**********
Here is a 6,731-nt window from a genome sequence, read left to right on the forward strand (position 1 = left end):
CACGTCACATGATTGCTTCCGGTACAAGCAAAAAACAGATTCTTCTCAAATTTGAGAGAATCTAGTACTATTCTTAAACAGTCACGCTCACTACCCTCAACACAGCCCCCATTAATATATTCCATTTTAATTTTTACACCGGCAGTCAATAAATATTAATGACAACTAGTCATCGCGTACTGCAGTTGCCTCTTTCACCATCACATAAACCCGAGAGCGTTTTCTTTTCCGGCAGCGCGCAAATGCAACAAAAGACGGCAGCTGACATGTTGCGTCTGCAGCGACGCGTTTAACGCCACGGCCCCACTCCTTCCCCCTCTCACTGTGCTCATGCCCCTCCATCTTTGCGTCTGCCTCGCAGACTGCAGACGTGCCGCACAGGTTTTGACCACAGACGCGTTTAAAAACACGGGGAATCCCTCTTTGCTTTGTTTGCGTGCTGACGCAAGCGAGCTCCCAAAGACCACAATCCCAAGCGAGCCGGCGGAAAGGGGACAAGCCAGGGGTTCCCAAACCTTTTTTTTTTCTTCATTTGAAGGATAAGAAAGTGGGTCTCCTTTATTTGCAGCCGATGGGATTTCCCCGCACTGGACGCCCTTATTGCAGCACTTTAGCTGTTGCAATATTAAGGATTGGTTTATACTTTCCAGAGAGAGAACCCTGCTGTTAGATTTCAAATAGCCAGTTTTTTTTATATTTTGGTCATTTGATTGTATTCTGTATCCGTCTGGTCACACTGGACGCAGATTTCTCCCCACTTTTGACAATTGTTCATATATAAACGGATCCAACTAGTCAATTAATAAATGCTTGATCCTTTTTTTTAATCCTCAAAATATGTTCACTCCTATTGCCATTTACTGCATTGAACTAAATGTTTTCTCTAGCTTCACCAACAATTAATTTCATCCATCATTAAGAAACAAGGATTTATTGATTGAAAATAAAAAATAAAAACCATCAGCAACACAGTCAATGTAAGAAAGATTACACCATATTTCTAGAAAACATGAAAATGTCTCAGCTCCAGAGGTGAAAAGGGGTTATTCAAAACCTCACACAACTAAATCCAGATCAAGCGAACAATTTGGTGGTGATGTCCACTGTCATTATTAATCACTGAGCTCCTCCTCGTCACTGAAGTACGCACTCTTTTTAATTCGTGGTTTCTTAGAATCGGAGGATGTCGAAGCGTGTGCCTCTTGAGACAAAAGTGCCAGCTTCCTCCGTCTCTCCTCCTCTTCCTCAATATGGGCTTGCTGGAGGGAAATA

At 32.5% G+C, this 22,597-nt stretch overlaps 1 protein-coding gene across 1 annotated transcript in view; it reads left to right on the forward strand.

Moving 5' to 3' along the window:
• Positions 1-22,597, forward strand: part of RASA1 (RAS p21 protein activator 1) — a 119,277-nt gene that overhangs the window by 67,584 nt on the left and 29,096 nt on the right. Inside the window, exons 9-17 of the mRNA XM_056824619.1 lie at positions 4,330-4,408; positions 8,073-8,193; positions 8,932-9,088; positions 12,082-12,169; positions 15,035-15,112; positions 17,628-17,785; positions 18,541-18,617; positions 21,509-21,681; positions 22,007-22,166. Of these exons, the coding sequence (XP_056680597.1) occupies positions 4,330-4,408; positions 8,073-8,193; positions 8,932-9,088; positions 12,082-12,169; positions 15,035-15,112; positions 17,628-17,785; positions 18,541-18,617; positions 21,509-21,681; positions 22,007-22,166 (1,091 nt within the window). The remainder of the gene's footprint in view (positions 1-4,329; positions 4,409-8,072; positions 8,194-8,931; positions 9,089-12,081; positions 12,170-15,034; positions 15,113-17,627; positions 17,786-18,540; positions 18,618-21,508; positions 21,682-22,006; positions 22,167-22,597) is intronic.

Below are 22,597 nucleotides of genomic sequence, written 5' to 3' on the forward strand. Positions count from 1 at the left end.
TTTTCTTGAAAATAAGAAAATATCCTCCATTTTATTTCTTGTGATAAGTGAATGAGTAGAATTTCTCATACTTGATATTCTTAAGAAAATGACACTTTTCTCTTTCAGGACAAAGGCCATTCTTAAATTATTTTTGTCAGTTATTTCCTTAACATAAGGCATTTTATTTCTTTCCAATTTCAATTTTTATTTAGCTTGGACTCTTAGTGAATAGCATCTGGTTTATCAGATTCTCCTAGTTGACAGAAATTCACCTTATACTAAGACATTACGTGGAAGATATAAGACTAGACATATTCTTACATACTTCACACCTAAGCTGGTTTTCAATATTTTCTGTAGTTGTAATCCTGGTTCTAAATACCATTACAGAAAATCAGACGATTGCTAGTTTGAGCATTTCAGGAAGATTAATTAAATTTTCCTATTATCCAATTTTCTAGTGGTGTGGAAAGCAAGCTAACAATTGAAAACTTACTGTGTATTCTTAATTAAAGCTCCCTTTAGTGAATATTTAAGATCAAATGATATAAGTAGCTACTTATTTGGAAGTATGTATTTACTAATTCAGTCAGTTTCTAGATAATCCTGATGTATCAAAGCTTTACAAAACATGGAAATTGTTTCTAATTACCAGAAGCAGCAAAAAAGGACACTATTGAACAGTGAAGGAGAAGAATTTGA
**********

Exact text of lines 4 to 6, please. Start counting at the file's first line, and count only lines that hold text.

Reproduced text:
Moving 5' to 3' along the window:
• Positions 1-22,597, forward strand: part of RASA1 (RAS p21 protein activator 1) — a 119,277-nt gene that overhangs the window by 67,584 nt on the left and 29,096 nt on the right. Inside the window, exons 9-17 of the mRNA XM_056824619.1 lie at positions 4,330-4,408; positions 8,073-8,193; positions 8,932-9,088; positions 12,082-12,169; positions 15,035-15,112; positions 17,628-17,785; positions 18,541-18,617; positions 21,509-21,681; positions 22,007-22,166. Of these exons, the coding sequence (XP_056680597.1) occupies positions 4,330-4,408; positions 8,073-8,193; positions 8,932-9,088; positions 12,082-12,169; positions 15,035-15,112; positions 17,628-17,785; positions 18,541-18,617; positions 21,509-21,681; positions 22,007-22,166 (1,091 nt within the window). The remainder of the gene's footprint in view (positions 1-4,329; positions 4,409-8,072; positions 8,194-8,931; positions 9,089-12,081; positions 12,170-15,034; positions 15,113-17,627; positions 17,786-18,540; positions 18,618-21,508; positions 21,682-22,006; positions 22,167-22,597) is intronic.

Below are 22,597 nucleotides of genomic sequence, written 5' to 3' on the forward strand. Positions count from 1 at the left end.